South Africa in hospital spending spree


King Edward VIII is one of the hospitals
to be revamped.
(Image: African View)

A new hospital being built in Soweto will
ease the pressure off Baragwanath.
(Image: Bongani Nkosi)

• Fidel Hadebe
Department of Health
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As part of South Africa’s revamped approach to healthcare, the country is set to spend more on upgrading its five largest public hospitals than it did on building stadiums for the 2010 Fifa World Cup.

The national Department of Health is currently planning projects to improve infrastructure at King Edward VIII in Durban, Nelson Mandela Academic Hospital in the Eastern Cape, Chris Hani Baragwanath and George Mukhari in Gauteng and Limpopo Academic Hospital.

The total cost of the five projects is estimated to be “much more than that of building of stadia,” health minister Aaron Motsoaledi said in a statement after a meeting with those involved in the project at the Inkosi Albert Luthuli Central Hospital on 27 September.

Describing the investment as “massive”, Motsoaledi said: “The situation in infrastructure budgeting is as if we have 10 countries in one.”

Task teams have been set up to plan the revamping projects, with the department using lessons drawn from the construction and renovation of 10 stadiums for the World Cup. “We need to discard what has not worked and cherish what has worked,” Motsoaledi said.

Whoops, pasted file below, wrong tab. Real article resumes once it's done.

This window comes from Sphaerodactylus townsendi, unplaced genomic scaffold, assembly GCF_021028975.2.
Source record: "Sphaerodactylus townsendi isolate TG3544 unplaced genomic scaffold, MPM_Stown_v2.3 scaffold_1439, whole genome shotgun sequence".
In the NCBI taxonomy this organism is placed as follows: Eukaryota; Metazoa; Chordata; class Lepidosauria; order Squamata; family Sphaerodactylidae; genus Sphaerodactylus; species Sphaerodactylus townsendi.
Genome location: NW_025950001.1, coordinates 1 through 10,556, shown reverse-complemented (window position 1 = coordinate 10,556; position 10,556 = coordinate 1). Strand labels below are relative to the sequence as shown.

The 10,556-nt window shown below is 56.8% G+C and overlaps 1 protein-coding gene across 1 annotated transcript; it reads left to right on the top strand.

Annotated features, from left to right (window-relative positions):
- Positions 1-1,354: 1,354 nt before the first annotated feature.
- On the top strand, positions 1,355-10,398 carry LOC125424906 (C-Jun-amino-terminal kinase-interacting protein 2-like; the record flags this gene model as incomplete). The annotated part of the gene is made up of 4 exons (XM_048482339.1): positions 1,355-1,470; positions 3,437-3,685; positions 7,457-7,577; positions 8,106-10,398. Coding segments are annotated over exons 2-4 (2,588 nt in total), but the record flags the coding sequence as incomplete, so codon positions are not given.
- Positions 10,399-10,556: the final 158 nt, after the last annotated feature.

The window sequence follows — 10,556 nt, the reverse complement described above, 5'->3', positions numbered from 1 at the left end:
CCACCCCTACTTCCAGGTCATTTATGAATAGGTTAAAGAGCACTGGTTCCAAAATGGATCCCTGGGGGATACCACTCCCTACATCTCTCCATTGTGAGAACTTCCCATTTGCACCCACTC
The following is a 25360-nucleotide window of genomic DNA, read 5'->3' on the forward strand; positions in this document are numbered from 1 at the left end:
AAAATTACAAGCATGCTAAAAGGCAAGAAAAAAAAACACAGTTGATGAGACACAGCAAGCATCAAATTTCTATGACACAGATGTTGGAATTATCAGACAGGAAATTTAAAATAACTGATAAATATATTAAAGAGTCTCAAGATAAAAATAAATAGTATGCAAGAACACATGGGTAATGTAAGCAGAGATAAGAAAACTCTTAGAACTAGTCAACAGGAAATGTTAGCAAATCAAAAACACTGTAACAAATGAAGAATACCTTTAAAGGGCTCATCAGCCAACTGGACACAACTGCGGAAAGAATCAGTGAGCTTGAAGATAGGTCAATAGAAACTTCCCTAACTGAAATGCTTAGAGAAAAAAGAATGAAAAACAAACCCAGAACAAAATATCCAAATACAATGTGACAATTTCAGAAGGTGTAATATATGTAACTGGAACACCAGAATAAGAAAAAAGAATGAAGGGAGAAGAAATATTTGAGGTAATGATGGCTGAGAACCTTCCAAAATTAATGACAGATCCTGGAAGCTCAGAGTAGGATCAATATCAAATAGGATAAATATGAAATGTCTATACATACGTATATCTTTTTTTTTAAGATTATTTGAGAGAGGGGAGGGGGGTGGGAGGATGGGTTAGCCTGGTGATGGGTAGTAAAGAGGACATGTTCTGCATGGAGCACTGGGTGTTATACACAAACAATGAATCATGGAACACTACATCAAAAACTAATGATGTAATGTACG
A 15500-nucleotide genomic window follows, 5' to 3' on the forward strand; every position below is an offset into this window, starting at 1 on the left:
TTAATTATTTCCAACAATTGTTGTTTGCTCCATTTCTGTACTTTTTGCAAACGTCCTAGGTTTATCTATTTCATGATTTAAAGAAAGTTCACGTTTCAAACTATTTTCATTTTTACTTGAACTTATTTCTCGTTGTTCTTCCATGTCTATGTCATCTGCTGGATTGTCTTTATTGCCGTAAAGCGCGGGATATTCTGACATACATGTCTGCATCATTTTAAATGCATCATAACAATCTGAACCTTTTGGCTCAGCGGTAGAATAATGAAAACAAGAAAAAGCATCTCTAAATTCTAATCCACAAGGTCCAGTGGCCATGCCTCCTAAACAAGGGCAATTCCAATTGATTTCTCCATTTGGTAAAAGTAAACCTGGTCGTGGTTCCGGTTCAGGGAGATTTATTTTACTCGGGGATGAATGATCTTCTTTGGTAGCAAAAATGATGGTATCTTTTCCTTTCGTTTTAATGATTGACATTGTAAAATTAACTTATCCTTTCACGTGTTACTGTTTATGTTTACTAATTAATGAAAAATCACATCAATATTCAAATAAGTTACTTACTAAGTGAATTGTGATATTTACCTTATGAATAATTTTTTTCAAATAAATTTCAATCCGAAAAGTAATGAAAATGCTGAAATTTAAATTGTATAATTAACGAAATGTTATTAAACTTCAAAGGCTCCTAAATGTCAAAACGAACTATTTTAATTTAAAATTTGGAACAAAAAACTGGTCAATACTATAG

Funding for the projects

Finance minister Pravin Gordhan announced the renovation plans in the 2010/2011 national budget speech in May. Moussad Shaker, an engineer involved in the planning process, said R7.6-billion (US$1.1-billion) has been budgeted for public hospital upgrades this financial year alone. For the World Cup, the government invested R8.4 billion ($2-billion) in stadium projects.

The Development Bank of South Africa is to help fund the projects.

The billion-rand projects will fast-track infrastructure development in public health, the health department said.

“To revitalise public hospitals would take us up to 10 years at the least,” said Shaker.

All five hospitals are key to the poorer townships and rural areas, where they provide referral services; that is the main reason they are being prioritised.

Part of the reason the upgrades were necessary was that no infrastructure maintenance had been done on the hospitals. Motsoaledi said that in the new project, engineers will be appointed for management, not just for construction work.

Preparing for NHI

The projects are part of preparations for the National Health Insurance (NHI) that the government plans to introduce by 2012. The NHI will secure medical insurance for all South Africans, ensuring that even the poor have access to private healthcare facilities.

“During the development of the 10-point programme we identified the acceleration of infrastructure development as one of the key pillars for health transformation as well as in preparation for the implementation of the National Health Insurance,” Motsoaledi said.